Select excerpts follow:
Fire Started by Roofer’s Torch
Repair activity to MB-recovered BUR consisted of 2- by 6-foot patch being applied with a propane torch. Fire watch was 10 feet away, and a 25mph wind was blowing. About 2 squares of glass fiber insulation and new MB roof covering were fire damaged, as well as five roof-mounted air-handling units.
This loss illustrates the need for an adequate fire watch, the use of charged hose lines, and the use of a base sheet over certain insulations.
Roofer’s Torch Ignites HVAC Unit Support Structure
HVAC units were mounted on the roof of an electronic assembly and machining area. The roof was constructed of plywood on wood glulam beams. The support structure for the HVAC units was also wood. Roofers were installing base flashing with a torch along the perimeter of an HVAC unit located over a clean room area. The open flame from the roofer’s torch ignited the wood support structure for the HVAC unit. Smoke was noted exiting the perimeter of the HVAC unit. A dry chemical extinguisher was used unsuccessfully. Three sprinklers and hose streams controlled the fire about 25 minutes later.
The HVAC unit was fire damaged, and water and soot damage occurred in the clean room area. This loss illustrates the need to exercise caution when working around roof penetrations.
Wood Fiber Cant Strip Ignites
This building is used for the storage of food products. A torch-applied roof cover was being applied at a flashing detail for a plastic heat and smoke vent. A wood fiber cant strip was provided around the perimeter of the vent frame. This was part of a re-roofing system over an existing built-up roof.
Approximately 3.5 hours after work was completed, a sprinkler water-flow alarm was received. One sprinkler and small hose streams were utilized to extinguish a storage fire inside the building. Damage included fire, smoke, and water damage to contents; melting of the heat and smoke vent; and fire damage.
Overheating of a wood fiber cant strip that smoldered and later burst into flames caused the fire. This loss illustrates the need for an adequate fire watch and a base sheet over wood fiber cant strips.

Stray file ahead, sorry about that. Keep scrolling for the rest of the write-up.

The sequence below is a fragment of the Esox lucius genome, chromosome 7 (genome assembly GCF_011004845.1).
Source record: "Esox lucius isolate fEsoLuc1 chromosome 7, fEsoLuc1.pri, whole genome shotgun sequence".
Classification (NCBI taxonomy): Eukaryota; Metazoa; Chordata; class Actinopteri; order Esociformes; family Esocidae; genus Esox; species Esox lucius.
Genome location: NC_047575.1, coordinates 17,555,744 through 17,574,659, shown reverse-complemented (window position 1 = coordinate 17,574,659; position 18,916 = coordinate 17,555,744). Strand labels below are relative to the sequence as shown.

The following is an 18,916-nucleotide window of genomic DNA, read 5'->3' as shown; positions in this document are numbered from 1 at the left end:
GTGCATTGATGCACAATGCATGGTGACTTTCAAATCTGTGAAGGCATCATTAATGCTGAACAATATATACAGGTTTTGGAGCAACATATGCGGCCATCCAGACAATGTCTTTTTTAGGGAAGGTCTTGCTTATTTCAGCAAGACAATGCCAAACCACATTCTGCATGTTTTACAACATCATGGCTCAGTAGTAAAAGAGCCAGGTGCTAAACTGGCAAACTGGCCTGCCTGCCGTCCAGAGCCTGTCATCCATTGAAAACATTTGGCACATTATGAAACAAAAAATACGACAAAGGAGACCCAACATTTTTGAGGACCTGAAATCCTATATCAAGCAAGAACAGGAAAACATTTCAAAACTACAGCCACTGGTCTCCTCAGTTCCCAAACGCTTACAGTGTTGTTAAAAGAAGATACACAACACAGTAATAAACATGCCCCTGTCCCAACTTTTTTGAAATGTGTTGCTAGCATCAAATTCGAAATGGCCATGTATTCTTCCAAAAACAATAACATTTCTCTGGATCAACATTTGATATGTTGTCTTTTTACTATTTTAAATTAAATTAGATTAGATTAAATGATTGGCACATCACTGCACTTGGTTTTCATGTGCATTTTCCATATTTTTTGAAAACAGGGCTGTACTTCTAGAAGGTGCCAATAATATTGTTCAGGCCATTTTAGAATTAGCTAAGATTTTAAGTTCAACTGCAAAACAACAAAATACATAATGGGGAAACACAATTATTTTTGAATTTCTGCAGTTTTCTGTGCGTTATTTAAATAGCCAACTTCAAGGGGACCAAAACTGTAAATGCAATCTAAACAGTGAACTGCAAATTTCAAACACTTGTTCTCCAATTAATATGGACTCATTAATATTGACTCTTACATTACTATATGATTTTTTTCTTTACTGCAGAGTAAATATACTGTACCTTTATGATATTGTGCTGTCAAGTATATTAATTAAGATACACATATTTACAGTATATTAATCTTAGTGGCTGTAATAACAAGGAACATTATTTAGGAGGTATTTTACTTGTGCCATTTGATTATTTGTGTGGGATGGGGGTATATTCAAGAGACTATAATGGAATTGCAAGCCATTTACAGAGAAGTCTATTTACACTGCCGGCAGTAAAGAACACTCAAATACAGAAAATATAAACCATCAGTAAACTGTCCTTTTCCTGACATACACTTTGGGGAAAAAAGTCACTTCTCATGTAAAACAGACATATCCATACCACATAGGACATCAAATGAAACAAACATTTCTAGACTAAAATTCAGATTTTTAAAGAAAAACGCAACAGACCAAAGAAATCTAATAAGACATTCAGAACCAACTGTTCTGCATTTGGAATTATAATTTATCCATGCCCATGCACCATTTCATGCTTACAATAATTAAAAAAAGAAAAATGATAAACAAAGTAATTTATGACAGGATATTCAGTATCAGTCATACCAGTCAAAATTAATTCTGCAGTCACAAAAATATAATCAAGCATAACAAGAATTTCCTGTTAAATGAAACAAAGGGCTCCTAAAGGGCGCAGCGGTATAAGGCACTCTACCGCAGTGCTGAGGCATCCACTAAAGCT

Fire in Roofing System Spread to Contents in Building
An existing Class II insulated steel roof deck was being re-roofed using a torch-applied roof system. The existing assembly consisted of 2 inches of glass fiber insulation and original 5-ply built-up roof, and an additional 5-ply built-up roof installed some time after the original construction to repair roof leaks. A layer of 3/8-inch wood fiber insulation with a pre-applied base sheet on its top side was secured to the existing assembly. A modified-bitumen roof covering was then installed using a propane torch that was 2-inches wide, and an open expansion joint was provided between steel decking and an adjacent concrete block wall in an area where work had recently been completed. After work was completed, the roofer reportedly checked the top surface of the roof for hotspots. Approximately 2 hours after work was completed in this area, a fire was discovered in an area used for the storage of finished garments located below the expansion joint. The fire department responded and found that one sprinkler operated and controlled the fire in the storage; however, they noted flames in the underside and above the roof. Hose streams were used to extinguish roof flaming. The propane torch at the expansion joint excessively heated the roofing system, causing smoldering and subsequent flaming. Burning asphalt dripped through the expansion joint and ignited storage below. This loss illustrates the need for exercising caution near roof penetrations and conducting a satisfactory fire watch, including inspection inside the building.